by Thomas W. Lippman
President Obama and the Arab Gulf monarchies may have papered over their differences about Iran at Camp David this week, but it was painfully clear after their summit meeting that they did not develop any new strategy or plan for ending the violence in Syria.
On the contrary, the president told the television network al-Arabiya that the Syrian conflict would “probably not” end before he leaves office in January 2017. His comment was a blunt acknowledgement that the war in Syria is a quagmire in which no one is winning, no one has been defeated, and there are so many competing groups and conflicting agendas that it is nearly impossible to sort them out. The war will drag on; even if the government of President Bashar al-Assad were to fall, the many groups and factions seeking to control Syria would then fight it out among themselves.
The president and the representatives of the six countries of the Gulf Cooperation Council (GCC)—Saudi Arabia, Kuwait, Qatar, Bahrain, the United Arab Emirates, and Oman—said they agreed that the Syrian conflict cannot be settled by military means, and that there can be no role for Assad in any postwar arrangements. They said all the right things about establishing a postwar Syrian government that is “independent, inclusive, [and] protects the rights of minority groups,” according to an annex to the joint communiqué issued after the meeting, and that they would enhance their support for “moderate” opposition forces, assuming that they can agree on who those might be.
They promised support for Syria’s neighbors that are struggling to care for the hundreds of thousands of refugees who have fled the fighting. They agreed to intensify efforts to cut off the flow of foreign fighters going to Syria to join the various factions there and to reduce flow of money to the Islamic State and other extremist groups. But none of that is really new. The only new military action that came up—establishing a “no-fly zone” over part of Syria to protect civilians there from government air strikes—was ruled out once again by Deputy White House National Security Adviser Ben Rhodes.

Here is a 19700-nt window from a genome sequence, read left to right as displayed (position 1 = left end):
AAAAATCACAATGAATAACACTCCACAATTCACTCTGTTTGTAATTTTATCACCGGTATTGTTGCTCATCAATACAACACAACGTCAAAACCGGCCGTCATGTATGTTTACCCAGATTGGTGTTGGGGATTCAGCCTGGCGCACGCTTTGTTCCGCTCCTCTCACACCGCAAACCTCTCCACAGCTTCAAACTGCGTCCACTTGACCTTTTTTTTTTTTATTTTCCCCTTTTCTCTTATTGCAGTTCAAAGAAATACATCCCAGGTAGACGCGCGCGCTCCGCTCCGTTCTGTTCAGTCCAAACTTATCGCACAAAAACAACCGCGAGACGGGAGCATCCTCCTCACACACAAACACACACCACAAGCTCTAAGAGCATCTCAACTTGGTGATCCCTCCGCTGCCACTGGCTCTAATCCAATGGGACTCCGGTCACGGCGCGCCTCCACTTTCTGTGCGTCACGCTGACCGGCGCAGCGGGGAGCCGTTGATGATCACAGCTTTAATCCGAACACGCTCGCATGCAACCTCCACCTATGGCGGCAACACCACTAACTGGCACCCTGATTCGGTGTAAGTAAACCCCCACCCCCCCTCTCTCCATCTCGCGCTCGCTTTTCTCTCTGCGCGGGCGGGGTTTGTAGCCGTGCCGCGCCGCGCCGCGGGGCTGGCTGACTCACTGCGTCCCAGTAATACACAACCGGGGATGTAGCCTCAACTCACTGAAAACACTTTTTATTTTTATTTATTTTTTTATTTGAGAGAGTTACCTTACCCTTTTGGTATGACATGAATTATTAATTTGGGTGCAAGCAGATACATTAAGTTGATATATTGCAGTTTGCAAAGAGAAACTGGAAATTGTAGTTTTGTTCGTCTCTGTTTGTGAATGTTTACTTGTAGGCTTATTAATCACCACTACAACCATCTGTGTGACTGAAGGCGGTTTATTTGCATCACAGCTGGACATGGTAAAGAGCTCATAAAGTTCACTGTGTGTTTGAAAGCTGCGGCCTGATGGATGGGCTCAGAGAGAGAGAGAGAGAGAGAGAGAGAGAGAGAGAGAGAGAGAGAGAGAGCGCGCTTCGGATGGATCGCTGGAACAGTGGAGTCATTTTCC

“We’ve said we are open to evaluating different options inside of Syria,” Rhodes told reporters. “But we have not seen a no-fly zone as being a viable option that can contribute to essentially changing decisively the situation on the ground given the nature of the fighting that’s taking place in urban areas and across the country.”.
In fairness to the Camp David participants, they were at the meeting primarily to discuss Iran, and there was not much they could offer on the war in Syria because none of them wants to insert military forces on the ground. Without that, what happens in Syria is not entirely or even mostly up to the United States and its friends in the GCC. There are multiple rebel groups with varying sources of external support, in addition to the fighters of the Islamic State (ISIS or IS), which has no interest in reestablishing a peaceful Syria within its recognized borders because it considers itself a transnational “caliphate,” or Islamic nation. Iran is supporting Assad, its only Arab ally, and the roles of Turkey and Russia are not entirely clear. The Turks have advocated a no-fly zone but have been reluctant to do anything that would encourage Kurdish independence.
Moreover, the communiqué issued at the end of the Camp David session made clear that the search for a solution is still hampered by a lack of clarity about the objectives of the United States, the Gulf Countries, and other supporters of the coalition air campaign against the Islamic state. Is this war about removing the Assad regime and establishing some legitimate, recognized government of Syria, or is it about defeating IS? If the latter, Assad is on the same side as those who declared once again at Camp David that he is part of the problem and cannot be part of the solution. Without clearly defined, clearly articulated objectives, without a common understanding of who is an acceptable Syrian and who is not, it remains a task beyond diplomacy to devise an effective course of action.
The upshot is that the Syrian nightmare seems destined to continue indefinitely. As long as it does, it will remain a threat to the stability of the entire region. Lebanon and Jordan in particular are sheltering more refugees than their resources can support. With the conflicts in Libya and Yemen still unresolved and the Israel-Palestine question seemingly further from resolution than ever, and Egypt—the Arab world’s largest and most powerful country in military terms—seemingly neutered by its own economic, political and security problems, there is no end in sight for the Middle East’s seemingly endless conflicts.